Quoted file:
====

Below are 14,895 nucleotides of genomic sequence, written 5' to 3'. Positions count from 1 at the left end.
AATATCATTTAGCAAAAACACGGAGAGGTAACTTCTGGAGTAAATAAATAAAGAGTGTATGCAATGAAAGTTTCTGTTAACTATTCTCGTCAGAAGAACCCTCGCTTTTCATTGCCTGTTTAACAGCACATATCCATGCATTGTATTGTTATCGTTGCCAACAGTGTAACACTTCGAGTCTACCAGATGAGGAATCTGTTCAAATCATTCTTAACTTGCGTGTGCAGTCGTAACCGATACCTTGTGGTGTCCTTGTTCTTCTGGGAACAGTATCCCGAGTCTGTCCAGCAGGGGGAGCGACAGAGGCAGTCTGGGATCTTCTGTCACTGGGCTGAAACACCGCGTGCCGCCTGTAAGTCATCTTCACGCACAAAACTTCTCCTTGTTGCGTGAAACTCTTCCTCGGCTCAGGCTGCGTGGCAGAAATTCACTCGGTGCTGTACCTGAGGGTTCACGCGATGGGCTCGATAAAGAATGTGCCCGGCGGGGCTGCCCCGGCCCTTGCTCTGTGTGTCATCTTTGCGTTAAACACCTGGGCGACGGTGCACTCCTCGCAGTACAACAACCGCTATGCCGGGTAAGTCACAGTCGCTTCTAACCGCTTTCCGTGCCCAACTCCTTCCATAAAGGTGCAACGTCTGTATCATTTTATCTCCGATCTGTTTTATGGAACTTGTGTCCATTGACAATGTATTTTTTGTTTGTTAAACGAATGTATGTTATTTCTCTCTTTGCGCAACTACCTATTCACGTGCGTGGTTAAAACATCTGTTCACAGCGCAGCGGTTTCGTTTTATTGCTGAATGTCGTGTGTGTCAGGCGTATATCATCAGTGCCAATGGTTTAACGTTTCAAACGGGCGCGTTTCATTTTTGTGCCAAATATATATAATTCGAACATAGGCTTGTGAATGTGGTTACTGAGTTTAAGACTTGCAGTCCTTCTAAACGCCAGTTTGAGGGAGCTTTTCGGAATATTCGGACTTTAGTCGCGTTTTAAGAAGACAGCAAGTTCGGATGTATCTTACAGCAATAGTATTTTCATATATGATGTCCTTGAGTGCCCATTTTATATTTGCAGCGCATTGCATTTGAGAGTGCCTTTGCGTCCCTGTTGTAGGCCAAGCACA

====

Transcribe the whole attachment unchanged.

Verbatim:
Below are 14,895 nucleotides of genomic sequence, written 5' to 3'. Positions count from 1 at the left end.
AATATCATTTAGCAAAAACACGGAGAGGTAACTTCTGGAGTAAATAAATAAAGAGTGTATGCAATGAAAGTTTCTGTTAACTATTCTCGTCAGAAGAACCCTCGCTTTTCATTGCCTGTTTAACAGCACATATCCATGCATTGTATTGTTATCGTTGCCAACAGTGTAACACTTCGAGTCTACCAGATGAGGAATCTGTTCAAATCATTCTTAACTTGCGTGTGCAGTCGTAACCGATACCTTGTGGTGTCCTTGTTCTTCTGGGAACAGTATCCCGAGTCTGTCCAGCAGGGGGAGCGACAGAGGCAGTCTGGGATCTTCTGTCACTGGGCTGAAACACCGCGTGCCGCCTGTAAGTCATCTTCACGCACAAAACTTCTCCTTGTTGCGTGAAACTCTTCCTCGGCTCAGGCTGCGTGGCAGAAATTCACTCGGTGCTGTACCTGAGGGTTCACGCGATGGGCTCGATAAAGAATGTGCCCGGCGGGGCTGCCCCGGCCCTTGCTCTGTGTGTCATCTTTGCGTTAAACACCTGGGCGACGGTGCACTCCTCGCAGTACAACAACCGCTATGCCGGGTAAGTCACAGTCGCTTCTAACCGCTTTCCGTGCCCAACTCCTTCCATAAAGGTGCAACGTCTGTATCATTTTATCTCCGATCTGTTTTATGGAACTTGTGTCCATTGACAATGTATTTTTTGTTTGTTAAACGAATGTATGTTATTTCTCTCTTTGCGCAACTACCTATTCACGTGCGTGGTTAAAACATCTGTTCACAGCGCAGCGGTTTCGTTTTATTGCTGAATGTCGTGTGTGTCAGGCGTATATCATCAGTGCCAATGGTTTAACGTTTCAAACGGGCGCGTTTCATTTTTGTGCCAAATATATATAATTCGAACATAGGCTTGTGAATGTGGTTACTGAGTTTAAGACTTGCAGTCCTTCTAAACGCCAGTTTGAGGGAGCTTTTCGGAATATTCGGACTTTAGTCGCGTTTTAAGAAGACAGCAAGTTCGGATGTATCTTACAGCAATAGTATTTTCATATATGATGTCCTTGAGTGCCCATTTTATATTTGCAGCGCATTGCATTTGAGAGTGCCTTTGCGTCCCTGTTGTAGGCCAAGCACA